I suspect both figures were massaged. One to look cheap to get the project approved and one to look expensive to get it canned.

    However you slice it, and I’m sure as @rationalplan2 says economies could be made, it’s a ginormous figure. I simply refuse to believe that it couldn’t be spent far more productively on less glamorous projects.

    There are three regional infrastructure problems that could be usefully addressed - Crossrail 2, the Trans Pennine link and improving connectivity in the Scottish central belt. I suspect all three could be done for less than HS2.
    A colleague of mine of many years in the industry says that "politicians like to cut ribbons." A new signalling system on existing infrastructure to improve performance and capacity is not nearly so sexy.

    I'm sceptical about Crossrail 2. I'm not sure who wants to make journeys from Tooting to the Lea Valley. Waterloo is fairly central and has good tube connections anyway. The only advantage of building two more lines from Surbiton into the centre of London would be to make use of spare capacity on the SWML from Surbiton to Basingstoke. Perhaps if the Basingstoke to Exeter line was returned to its former glory, then maybe it would make sense.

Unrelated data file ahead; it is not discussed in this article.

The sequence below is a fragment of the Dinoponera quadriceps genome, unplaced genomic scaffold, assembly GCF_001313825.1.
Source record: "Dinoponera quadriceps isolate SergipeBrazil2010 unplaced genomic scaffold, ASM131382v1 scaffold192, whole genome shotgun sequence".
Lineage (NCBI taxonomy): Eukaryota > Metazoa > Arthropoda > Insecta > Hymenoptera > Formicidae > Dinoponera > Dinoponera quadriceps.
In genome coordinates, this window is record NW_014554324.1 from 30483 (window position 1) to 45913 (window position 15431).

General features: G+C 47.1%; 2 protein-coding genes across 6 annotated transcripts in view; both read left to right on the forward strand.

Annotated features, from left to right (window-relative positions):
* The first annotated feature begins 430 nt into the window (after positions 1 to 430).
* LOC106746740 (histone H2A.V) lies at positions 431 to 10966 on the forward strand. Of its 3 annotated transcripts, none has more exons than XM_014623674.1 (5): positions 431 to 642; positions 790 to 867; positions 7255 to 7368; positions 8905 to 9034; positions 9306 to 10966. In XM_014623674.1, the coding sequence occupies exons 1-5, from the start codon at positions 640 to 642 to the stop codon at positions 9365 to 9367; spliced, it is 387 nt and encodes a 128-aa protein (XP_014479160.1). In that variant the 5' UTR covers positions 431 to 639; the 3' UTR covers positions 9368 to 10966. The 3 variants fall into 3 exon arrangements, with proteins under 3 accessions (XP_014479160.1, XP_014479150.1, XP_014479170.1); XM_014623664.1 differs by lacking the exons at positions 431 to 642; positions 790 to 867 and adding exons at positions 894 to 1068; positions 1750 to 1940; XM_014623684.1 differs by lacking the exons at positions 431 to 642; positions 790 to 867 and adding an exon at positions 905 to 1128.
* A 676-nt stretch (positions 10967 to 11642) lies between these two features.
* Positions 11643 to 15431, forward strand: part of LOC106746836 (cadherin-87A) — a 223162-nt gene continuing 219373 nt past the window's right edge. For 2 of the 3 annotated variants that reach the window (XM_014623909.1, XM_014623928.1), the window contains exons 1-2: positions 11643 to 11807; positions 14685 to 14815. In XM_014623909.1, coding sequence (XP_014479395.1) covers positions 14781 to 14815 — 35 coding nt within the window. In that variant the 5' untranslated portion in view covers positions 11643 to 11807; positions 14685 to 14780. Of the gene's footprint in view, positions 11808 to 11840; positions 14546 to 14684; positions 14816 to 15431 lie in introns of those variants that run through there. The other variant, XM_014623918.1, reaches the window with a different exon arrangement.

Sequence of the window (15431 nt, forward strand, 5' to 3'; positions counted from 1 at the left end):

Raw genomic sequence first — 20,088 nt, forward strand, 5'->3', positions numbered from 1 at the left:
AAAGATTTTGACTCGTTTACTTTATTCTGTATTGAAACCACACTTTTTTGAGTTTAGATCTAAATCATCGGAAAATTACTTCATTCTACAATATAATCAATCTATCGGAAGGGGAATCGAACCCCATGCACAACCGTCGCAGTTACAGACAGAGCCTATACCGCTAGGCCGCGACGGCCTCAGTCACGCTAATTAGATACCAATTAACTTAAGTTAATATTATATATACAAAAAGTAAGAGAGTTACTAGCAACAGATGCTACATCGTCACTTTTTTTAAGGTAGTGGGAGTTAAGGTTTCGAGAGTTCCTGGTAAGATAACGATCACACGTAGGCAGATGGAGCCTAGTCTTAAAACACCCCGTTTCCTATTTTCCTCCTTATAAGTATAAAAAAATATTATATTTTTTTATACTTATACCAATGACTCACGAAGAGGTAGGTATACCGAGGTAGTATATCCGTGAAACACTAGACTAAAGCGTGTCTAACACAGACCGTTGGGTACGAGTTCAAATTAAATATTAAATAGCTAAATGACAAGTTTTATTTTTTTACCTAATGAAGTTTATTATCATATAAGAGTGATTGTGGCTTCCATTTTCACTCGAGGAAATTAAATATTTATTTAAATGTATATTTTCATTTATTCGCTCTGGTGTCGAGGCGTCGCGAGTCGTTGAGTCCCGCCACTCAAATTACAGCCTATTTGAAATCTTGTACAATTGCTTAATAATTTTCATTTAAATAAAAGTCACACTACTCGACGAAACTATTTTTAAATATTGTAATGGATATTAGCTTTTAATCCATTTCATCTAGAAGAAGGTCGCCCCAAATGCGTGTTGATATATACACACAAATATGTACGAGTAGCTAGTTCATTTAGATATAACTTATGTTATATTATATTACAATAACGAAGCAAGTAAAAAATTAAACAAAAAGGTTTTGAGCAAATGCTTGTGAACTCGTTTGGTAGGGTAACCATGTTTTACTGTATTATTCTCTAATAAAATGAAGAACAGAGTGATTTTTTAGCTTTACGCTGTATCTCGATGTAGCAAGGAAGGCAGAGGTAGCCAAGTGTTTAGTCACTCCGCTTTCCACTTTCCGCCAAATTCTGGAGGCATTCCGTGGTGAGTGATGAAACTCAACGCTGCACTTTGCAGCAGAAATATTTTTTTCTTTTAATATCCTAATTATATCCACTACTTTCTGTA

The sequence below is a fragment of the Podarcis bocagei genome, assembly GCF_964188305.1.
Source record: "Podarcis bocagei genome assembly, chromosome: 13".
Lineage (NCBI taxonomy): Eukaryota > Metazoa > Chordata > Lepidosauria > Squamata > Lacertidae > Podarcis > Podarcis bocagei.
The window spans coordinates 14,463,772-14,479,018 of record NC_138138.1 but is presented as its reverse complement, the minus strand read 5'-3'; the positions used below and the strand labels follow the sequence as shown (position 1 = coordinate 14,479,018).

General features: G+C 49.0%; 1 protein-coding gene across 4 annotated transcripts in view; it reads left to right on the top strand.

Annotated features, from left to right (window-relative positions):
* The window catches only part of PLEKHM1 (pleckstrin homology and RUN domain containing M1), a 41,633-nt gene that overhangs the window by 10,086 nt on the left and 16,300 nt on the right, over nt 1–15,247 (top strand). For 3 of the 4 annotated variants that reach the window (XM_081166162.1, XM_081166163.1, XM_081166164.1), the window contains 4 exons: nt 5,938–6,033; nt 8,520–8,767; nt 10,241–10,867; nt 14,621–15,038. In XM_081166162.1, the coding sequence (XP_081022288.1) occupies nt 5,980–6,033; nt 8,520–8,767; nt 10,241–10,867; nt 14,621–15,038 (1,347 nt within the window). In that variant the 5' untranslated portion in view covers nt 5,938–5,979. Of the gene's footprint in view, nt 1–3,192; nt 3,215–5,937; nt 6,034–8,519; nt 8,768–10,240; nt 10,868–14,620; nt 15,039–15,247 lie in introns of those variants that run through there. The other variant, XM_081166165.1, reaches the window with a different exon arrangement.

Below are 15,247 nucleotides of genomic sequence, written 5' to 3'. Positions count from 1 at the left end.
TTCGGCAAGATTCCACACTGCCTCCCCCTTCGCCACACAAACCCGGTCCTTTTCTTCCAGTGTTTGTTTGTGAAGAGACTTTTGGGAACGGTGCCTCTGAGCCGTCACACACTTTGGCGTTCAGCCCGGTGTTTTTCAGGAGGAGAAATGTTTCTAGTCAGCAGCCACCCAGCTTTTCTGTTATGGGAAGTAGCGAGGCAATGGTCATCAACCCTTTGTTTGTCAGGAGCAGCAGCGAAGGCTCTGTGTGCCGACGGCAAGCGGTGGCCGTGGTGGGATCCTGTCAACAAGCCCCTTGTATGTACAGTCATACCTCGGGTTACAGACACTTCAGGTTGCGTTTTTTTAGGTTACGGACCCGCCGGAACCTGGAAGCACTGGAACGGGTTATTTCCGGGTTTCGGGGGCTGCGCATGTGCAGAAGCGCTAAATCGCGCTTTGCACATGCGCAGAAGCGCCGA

• eekeek Posts: 6,900

    algarkirk said:

    ydoethur said:

    I’m all in favour of infrastructure investment. HS2 seems to be a massively expensive project with only moderate advantages. Use the money elsewhere on projects with more obvious advantages like Crossrail 2.